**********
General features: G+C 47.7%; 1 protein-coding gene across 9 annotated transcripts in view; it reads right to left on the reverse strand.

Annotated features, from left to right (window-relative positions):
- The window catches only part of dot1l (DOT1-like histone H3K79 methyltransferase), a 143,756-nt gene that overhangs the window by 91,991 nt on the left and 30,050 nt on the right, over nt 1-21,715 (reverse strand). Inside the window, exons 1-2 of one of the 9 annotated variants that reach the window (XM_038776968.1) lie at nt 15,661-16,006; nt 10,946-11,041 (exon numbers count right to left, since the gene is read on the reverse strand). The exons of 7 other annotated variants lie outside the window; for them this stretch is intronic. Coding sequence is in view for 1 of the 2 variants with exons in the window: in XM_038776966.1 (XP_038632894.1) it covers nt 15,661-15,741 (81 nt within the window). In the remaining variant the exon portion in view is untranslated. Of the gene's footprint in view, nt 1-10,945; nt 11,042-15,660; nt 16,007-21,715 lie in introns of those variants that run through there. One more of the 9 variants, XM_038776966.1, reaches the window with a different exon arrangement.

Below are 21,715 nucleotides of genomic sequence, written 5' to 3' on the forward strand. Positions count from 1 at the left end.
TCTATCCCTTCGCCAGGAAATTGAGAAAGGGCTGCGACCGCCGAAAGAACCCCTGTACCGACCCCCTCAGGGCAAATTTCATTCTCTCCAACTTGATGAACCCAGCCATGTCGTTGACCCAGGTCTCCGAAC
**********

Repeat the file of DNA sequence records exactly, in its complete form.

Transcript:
General features: G+C 47.7%; 1 protein-coding gene across 9 annotated transcripts in view; it reads right to left on the reverse strand.

Annotated features, from left to right (window-relative positions):
- The window catches only part of dot1l (DOT1-like histone H3K79 methyltransferase), a 143,756-nt gene that overhangs the window by 91,991 nt on the left and 30,050 nt on the right, over nt 1-21,715 (reverse strand). Inside the window, exons 1-2 of one of the 9 annotated variants that reach the window (XM_038776968.1) lie at nt 15,661-16,006; nt 10,946-11,041 (exon numbers count right to left, since the gene is read on the reverse strand). The exons of 7 other annotated variants lie outside the window; for them this stretch is intronic. Coding sequence is in view for 1 of the 2 variants with exons in the window: in XM_038776966.1 (XP_038632894.1) it covers nt 15,661-15,741 (81 nt within the window). In the remaining variant the exon portion in view is untranslated. Of the gene's footprint in view, nt 1-10,945; nt 11,042-15,660; nt 16,007-21,715 lie in introns of those variants that run through there. One more of the 9 variants, XM_038776966.1, reaches the window with a different exon arrangement.

Below are 21,715 nucleotides of genomic sequence, written 5' to 3' on the forward strand. Positions count from 1 at the left end.
TCTATCCCTTCGCCAGGAAATTGAGAAAGGGCTGCGACCGCCGAAAGAACCCCTGTACCGACCCCCTCAGGGCAAATTTCATTCTCTCCAACTTGATGAACCCAGCCATGTCGTTGACCCAGGTCTCCGAAC